How are small businesses doing in your state? The Office of Advocacy has just published the Small Business Profiles for the States and Territories, to help answer this question. These profiles are brief two-page documents that give policymakers, small business owners, economists, and many others a detailed picture of the economic role of small businesses within their state, or the nation as a whole. They are also a useful tool to track changes and trends in each state’s small business economy.
The profiles offer a glimpse of the small business status in each state, territory, and the nation. The five states with the largest populations—California, Texas, New York, Florida and Illinois—account for roughly 38 percent of the total number of small employers in the country. However, the highest shares of small firm employment are found in the less populous states, the top five being Montana, with 68.4 percent of its jobs provided by small businesses; Wyoming (64.8 percent); South Dakota and North Dakota (tied at 61.9 percent); and Vermont (59.7 percent). From a finance perspective, the average number of business loans under $100,000 for the five largest states was 238,967, with a mean total value of $4.3 million.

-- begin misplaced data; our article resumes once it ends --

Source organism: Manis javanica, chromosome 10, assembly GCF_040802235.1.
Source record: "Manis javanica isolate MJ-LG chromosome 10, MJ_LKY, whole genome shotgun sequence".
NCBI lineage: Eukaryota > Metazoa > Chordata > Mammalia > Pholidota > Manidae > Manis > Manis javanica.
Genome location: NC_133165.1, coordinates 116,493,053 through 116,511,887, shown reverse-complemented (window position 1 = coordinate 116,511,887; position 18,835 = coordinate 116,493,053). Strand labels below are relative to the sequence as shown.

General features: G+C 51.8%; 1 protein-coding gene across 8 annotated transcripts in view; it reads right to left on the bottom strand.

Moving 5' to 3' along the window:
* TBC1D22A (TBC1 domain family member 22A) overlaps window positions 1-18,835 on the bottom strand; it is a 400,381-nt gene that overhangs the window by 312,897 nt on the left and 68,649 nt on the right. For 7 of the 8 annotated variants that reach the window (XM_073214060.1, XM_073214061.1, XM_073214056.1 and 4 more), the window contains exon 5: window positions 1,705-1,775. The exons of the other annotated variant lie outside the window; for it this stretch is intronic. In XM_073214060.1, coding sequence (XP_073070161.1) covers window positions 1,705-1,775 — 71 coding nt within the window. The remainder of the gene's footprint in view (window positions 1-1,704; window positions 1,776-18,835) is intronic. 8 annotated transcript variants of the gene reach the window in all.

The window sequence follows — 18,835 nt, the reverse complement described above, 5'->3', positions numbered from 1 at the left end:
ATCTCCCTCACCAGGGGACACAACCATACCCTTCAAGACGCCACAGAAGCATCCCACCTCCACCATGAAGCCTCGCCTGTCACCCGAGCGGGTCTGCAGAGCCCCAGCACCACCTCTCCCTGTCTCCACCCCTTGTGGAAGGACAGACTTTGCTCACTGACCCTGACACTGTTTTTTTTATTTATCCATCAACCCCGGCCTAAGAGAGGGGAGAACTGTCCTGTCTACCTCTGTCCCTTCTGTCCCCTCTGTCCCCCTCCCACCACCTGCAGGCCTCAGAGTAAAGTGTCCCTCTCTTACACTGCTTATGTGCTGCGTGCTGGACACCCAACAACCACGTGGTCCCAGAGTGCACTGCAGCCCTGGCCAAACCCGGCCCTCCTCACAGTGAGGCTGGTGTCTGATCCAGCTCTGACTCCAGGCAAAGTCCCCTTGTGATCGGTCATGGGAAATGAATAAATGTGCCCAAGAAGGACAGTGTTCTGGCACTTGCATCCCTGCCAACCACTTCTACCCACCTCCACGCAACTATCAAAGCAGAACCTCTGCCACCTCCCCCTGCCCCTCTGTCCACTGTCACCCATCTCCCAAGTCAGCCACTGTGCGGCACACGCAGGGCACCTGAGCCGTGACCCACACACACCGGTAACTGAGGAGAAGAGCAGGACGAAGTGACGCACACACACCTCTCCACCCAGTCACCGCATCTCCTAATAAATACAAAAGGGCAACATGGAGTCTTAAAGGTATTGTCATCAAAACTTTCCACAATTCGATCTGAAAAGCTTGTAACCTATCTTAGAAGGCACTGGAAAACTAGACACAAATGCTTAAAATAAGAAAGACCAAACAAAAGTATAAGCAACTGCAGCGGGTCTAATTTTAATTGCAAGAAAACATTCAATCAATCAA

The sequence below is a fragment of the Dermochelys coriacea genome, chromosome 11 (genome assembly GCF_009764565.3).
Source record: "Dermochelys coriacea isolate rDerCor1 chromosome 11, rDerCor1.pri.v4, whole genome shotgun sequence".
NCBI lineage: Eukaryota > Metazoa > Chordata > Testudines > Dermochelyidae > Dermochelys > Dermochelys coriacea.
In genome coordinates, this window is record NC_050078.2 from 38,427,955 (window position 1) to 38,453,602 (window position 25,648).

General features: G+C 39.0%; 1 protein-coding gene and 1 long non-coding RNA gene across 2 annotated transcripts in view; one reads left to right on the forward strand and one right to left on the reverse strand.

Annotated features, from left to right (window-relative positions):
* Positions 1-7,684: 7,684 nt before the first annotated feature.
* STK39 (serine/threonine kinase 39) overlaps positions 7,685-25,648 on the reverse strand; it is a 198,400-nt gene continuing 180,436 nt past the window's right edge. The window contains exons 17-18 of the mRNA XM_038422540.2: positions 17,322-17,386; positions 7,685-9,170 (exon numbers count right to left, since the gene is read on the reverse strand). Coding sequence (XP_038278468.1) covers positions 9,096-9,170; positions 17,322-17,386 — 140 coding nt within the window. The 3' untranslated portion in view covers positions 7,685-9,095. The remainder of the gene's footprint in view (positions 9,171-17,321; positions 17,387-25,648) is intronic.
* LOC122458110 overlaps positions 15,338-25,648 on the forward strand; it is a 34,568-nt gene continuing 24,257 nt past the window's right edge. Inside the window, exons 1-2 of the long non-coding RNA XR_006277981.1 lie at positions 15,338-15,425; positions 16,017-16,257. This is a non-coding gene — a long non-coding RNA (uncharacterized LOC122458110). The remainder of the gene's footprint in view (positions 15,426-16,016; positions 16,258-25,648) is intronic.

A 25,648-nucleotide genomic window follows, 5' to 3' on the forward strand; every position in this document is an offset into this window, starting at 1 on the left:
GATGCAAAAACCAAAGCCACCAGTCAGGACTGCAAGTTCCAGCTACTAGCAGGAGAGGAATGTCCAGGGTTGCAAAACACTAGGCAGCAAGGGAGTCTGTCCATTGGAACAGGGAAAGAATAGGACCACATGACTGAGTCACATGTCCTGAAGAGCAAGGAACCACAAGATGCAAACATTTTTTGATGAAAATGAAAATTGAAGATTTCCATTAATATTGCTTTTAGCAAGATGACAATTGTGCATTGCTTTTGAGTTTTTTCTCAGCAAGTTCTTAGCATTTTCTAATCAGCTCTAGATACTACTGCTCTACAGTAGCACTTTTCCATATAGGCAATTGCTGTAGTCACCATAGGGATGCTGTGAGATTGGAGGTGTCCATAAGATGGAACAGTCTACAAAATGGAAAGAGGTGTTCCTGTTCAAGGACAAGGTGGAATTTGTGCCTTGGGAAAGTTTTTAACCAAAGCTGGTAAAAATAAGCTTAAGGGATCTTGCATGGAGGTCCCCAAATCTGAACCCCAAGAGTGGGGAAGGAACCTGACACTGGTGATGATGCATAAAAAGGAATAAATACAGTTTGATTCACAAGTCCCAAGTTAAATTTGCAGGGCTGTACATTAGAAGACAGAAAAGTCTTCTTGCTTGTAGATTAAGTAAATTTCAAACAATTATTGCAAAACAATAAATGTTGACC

Each individual profile contains information pertaining to the growth and decline of that region’s small business economy, comparing the most recent data available with prior years’ data. The information included in the state and U.S. profiles include total number of businesses, both small and large, business owner demographics, workforce breakdown, unemployment rate, lending, revenues, employment and employer firms by industry, net new jobs created, and establishment turnover rates. Please note that only limited data are available for the four U.S. territories.
The Office of Advocacy releases this information with the most recent available data at the time of publication, utilizing data from the U.S. Department of Commerce, Census Bureau and Bureau of Economic Analysis; U.S. Department of Labor, Bureau of Labor Statistics; Administration Office of the U.S. Courts; Federal Deposit Insurance Corporation; and the Small Business Administration, Office of Advocacy. Each profile is available in PDF format on the website, along with the raw data files.
—Shawn Fouladi, Research Assistant